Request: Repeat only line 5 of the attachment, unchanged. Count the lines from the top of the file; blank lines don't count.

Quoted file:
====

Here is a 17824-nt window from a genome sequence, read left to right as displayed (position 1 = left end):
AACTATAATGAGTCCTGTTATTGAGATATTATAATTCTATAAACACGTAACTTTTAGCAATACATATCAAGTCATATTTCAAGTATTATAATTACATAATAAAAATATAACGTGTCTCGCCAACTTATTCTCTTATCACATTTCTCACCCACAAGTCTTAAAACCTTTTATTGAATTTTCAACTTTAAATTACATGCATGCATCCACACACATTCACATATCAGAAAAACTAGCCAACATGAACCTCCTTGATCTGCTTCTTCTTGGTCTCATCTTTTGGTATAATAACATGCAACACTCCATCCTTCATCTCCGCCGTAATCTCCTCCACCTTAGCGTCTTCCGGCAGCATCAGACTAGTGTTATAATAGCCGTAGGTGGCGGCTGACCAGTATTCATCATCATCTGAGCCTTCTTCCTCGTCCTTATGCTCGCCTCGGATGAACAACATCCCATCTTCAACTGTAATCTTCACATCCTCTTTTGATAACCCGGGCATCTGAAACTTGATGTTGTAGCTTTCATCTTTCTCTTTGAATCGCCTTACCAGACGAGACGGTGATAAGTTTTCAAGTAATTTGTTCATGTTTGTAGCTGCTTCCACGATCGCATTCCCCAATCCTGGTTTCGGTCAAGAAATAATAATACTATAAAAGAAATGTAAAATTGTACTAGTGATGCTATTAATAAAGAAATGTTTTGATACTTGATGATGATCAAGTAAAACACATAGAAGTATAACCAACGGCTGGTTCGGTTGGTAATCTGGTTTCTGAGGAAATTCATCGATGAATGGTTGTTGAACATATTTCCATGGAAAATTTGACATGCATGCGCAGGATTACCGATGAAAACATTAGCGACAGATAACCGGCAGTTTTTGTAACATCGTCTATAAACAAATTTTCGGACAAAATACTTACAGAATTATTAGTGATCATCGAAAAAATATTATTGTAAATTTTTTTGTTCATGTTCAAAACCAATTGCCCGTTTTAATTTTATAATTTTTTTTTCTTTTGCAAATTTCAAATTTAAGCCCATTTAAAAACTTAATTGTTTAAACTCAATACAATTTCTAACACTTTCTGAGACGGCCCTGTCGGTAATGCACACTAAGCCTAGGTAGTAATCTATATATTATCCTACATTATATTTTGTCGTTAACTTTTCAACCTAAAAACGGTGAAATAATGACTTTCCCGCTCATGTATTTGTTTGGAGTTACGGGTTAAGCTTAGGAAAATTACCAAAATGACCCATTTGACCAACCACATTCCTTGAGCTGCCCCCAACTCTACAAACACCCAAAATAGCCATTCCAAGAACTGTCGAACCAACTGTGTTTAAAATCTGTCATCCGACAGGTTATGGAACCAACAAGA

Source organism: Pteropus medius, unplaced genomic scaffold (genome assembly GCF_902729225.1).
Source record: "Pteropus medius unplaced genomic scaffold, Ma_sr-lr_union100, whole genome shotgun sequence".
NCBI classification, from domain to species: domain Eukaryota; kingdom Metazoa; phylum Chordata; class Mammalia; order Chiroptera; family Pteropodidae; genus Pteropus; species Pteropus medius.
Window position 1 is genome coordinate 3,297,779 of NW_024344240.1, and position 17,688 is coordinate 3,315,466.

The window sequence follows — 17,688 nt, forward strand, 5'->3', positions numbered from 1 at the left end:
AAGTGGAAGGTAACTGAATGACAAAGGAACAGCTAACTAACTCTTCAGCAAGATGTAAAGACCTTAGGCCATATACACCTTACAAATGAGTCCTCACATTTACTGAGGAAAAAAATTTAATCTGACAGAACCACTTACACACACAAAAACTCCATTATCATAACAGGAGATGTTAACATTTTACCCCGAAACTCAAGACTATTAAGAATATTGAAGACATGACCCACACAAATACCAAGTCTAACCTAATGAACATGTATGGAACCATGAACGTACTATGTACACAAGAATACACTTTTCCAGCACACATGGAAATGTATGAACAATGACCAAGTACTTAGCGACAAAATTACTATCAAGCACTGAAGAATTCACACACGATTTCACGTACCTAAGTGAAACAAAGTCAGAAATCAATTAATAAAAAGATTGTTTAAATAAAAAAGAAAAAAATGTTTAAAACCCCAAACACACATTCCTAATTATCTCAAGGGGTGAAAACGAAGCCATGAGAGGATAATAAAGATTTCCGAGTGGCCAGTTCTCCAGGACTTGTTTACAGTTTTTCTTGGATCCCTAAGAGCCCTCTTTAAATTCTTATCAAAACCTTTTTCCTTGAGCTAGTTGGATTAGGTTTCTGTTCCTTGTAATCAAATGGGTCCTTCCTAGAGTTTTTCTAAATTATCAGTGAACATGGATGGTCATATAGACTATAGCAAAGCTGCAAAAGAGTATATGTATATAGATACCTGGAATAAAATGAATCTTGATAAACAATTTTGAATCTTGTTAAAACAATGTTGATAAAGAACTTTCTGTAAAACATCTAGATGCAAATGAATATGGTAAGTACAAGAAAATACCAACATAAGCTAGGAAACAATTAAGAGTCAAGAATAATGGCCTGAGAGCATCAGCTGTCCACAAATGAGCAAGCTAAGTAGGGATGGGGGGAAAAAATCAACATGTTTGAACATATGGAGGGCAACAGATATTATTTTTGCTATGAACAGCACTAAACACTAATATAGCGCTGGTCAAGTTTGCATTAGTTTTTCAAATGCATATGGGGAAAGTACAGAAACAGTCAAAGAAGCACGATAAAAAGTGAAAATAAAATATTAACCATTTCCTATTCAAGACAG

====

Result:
NCBI classification, from domain to species: domain Eukaryota; kingdom Metazoa; phylum Chordata; class Mammalia; order Chiroptera; family Pteropodidae; genus Pteropus; species Pteropus medius.